The Rise of the Blogosphere / Edition 1

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Overview

In 1985 The WELL, a dial-up discussion board, began with the phrase: You own your own words. Though almost everything else about online discussion has changed in the two decades since, those words still describe its central premise, and this basic idea underlies both the power and the popularity of blogging today. Appropriately enough, it also describes American journalism as it existed a century and a half before The WELL was organized, before the concept of popular involvement in the press was nearly swept away on the rising tide of commercial and professional journalism. In this book, which is the first to provide readers with a cultural/historical account of the blog, as well as the first to analyze the different aspects of this growing phenomenon in terms of its past, Aaron Barlow provides lay readers with a thorough history and analysis of a truly democratic technology that is becoming more important to our lives every day.

The current popularity of political blogs can be traced back to currents in American culture apparent even at the time of the Revolution. At that time there was no distinct commercial and professional press; the newspapers, then, provided a much more direct outlet for the voices of the people. In the nineteenth century, as the press became more commercial, it moved away from its direct involvement with politics, taking on an observer stance—removing itself from the people, as well as from politics. In the twentieth century, the press became increasingly professional, removing itself once more from the general populace. Americans, however, still longed to voice their opinions with the freedom that the press had once provided. Today, blogs are providing the means for doing just that.

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Editorial Reviews

From the Publisher

"The growing importance of online political weblogs, collectively known as the blogosphere, has been characterized by many as a fundamentally new development in the American journalistic landscape. But for Barlow, the blogosphere is in many ways a regression back to the early American popular press, which allowed a multiplicity of voices and opinions and helped stimulate democratic debate. Over the years, the commercialization, consolidation, and professionalization of American public journalism provided fewer and fewer venues for popular opinion and for discussion of issues the professional media considered unimportant. It is the promise of blogs to renew the abandoned practice of citizen journalism, and not some magic technological newness, that have led to the rapid explosion of the blogosphere."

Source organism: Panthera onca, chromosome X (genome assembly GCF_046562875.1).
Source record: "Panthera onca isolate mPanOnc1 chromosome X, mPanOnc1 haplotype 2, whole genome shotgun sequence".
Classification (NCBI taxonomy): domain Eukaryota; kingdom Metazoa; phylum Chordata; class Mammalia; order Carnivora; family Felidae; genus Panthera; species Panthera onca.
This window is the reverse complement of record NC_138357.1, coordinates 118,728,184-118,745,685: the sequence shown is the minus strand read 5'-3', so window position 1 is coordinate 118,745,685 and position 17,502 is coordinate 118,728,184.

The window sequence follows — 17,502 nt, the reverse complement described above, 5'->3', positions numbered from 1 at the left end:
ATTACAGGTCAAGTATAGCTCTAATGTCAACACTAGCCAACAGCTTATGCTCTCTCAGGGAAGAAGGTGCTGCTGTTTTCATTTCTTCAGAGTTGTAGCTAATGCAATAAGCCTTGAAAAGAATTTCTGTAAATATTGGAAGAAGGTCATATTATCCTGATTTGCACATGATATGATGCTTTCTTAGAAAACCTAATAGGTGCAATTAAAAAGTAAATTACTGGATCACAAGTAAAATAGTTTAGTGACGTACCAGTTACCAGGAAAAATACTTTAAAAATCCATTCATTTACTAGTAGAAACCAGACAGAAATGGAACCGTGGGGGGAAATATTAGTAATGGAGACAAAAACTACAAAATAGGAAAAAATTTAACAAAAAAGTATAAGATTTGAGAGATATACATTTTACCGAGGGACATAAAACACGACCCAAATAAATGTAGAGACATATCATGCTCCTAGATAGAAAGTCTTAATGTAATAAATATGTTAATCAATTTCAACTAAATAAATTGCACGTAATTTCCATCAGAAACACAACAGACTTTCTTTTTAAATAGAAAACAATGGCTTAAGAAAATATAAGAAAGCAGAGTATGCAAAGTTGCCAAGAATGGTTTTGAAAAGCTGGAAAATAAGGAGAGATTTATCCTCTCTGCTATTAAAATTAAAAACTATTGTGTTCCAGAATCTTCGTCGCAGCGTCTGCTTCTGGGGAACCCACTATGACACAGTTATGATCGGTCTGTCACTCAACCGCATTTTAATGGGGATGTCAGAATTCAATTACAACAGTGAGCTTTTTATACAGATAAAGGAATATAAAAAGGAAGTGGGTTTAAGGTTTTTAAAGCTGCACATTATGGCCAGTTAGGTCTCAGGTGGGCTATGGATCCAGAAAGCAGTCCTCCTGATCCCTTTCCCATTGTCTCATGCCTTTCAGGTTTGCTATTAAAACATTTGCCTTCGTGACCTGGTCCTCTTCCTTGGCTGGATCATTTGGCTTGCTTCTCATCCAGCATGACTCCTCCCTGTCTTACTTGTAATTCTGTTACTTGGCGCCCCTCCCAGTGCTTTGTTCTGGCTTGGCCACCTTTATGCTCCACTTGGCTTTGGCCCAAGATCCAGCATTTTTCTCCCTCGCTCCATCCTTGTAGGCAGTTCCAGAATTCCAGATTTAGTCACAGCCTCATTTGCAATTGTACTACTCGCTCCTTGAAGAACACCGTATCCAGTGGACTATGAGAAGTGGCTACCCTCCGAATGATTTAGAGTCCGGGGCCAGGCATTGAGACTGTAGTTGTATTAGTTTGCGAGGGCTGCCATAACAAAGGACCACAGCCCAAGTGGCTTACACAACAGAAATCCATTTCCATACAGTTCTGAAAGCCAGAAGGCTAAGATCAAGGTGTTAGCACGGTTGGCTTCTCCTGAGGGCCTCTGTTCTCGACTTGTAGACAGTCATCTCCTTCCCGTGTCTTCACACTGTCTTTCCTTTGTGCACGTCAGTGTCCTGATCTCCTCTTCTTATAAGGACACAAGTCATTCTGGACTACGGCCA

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Reference & Research Book News

"[B]arlow here examines blogs--interactive Web journals through which users share information and opinions. His perspective is that of both an academic researcher and longtime blogger. He looks at blogs in the historical context of the American press, the tradition of alternative journalism, and the position of mainstream media, citing blogs as evidence of the increasing power of citizen journalism. He discusses the social, political, and technological contexts that led to the current popularity of blogging. Complete with chapter notes, a selected bibliography, and a thorough index, this accessible book will be of particular value to those interested in contemporary mass communications, journalism, and media studies. Recommended. Lower-division undergraduates through faculty."

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Choice

"[A] surprising probe of cultural forms of expression highly recommended for any serious college-level holding strong in social issues."

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Midwest Book Review

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Product Details

  • ISBN-13: 9780275989965
  • Publisher: ABC-CLIO, Incorporated
  • Publication date: 3/28/2007
  • Edition description: New Edition
  • Edition number: 1
  • Pages: 232
  • Product dimensions: 6.40 (w) x 9.30 (h) x 1.20 (d)

Meet the Author

AARON BARLOW is Assistant Professor of English at New York City College of Technology of the City University of New York. He has been involved with blogs since he subscribed to the WELL in the early 1990s. He continues writing and participating in Web discussions as part of the coordinating group for ePluribus Media, an Internet-based "citizen journalist" group that has grown out of blogs. Praeger published his earlier book, The DVD Revolution: Movies, Culture, and Technology, in 2005.

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